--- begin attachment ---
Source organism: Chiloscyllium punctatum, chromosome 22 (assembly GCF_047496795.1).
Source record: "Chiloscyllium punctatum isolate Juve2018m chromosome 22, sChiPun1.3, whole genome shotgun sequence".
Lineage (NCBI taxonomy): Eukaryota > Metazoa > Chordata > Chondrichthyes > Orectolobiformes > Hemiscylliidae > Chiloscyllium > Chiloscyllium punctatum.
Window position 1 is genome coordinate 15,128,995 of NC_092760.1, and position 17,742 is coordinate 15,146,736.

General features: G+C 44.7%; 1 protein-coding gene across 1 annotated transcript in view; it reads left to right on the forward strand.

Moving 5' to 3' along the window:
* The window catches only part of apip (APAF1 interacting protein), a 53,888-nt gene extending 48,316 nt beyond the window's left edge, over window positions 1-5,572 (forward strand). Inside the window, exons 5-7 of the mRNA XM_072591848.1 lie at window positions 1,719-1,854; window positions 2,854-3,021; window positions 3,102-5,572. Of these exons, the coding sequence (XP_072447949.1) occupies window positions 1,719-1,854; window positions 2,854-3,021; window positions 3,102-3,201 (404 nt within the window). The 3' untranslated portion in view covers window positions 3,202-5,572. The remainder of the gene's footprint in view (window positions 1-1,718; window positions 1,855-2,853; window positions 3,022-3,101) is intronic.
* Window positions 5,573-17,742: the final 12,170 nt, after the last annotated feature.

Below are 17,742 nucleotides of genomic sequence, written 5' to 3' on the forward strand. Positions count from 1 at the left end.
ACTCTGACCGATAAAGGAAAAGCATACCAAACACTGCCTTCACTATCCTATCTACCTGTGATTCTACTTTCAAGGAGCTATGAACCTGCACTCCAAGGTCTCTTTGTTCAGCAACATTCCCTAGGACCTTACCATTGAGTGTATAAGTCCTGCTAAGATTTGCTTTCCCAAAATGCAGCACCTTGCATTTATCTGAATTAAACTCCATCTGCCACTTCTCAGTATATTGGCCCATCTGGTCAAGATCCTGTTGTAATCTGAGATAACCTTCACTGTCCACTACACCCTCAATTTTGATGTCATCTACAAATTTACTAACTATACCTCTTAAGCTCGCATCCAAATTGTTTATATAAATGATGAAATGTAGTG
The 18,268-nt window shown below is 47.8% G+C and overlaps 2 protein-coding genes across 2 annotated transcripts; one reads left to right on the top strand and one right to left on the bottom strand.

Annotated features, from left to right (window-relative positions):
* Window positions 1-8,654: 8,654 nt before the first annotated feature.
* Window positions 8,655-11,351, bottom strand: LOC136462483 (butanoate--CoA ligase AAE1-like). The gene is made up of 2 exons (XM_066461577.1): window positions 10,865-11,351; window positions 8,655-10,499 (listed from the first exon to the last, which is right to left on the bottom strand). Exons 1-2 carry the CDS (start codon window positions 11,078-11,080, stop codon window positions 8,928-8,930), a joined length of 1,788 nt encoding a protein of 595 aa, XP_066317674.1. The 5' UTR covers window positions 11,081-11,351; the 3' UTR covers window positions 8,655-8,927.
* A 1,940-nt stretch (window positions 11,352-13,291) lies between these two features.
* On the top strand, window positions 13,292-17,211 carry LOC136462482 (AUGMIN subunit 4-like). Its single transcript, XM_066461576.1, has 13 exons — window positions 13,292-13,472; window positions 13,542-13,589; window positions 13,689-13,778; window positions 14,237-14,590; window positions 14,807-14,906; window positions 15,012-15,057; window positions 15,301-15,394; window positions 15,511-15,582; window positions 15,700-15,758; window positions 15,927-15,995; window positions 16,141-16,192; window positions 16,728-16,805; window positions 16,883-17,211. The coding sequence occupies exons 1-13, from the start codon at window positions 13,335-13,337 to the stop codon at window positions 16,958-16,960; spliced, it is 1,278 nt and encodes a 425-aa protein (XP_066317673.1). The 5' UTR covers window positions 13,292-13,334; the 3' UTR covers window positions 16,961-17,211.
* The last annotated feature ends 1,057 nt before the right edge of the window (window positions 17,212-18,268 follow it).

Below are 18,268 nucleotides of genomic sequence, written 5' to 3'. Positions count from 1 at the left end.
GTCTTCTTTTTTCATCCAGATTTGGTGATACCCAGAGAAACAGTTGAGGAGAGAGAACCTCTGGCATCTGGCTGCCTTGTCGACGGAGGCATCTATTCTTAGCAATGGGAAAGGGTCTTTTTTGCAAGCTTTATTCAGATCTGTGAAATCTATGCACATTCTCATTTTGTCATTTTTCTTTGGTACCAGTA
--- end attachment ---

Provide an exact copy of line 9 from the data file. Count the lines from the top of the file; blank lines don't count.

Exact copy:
Below are 17,742 nucleotides of genomic sequence, written 5' to 3' on the forward strand. Positions count from 1 at the left end.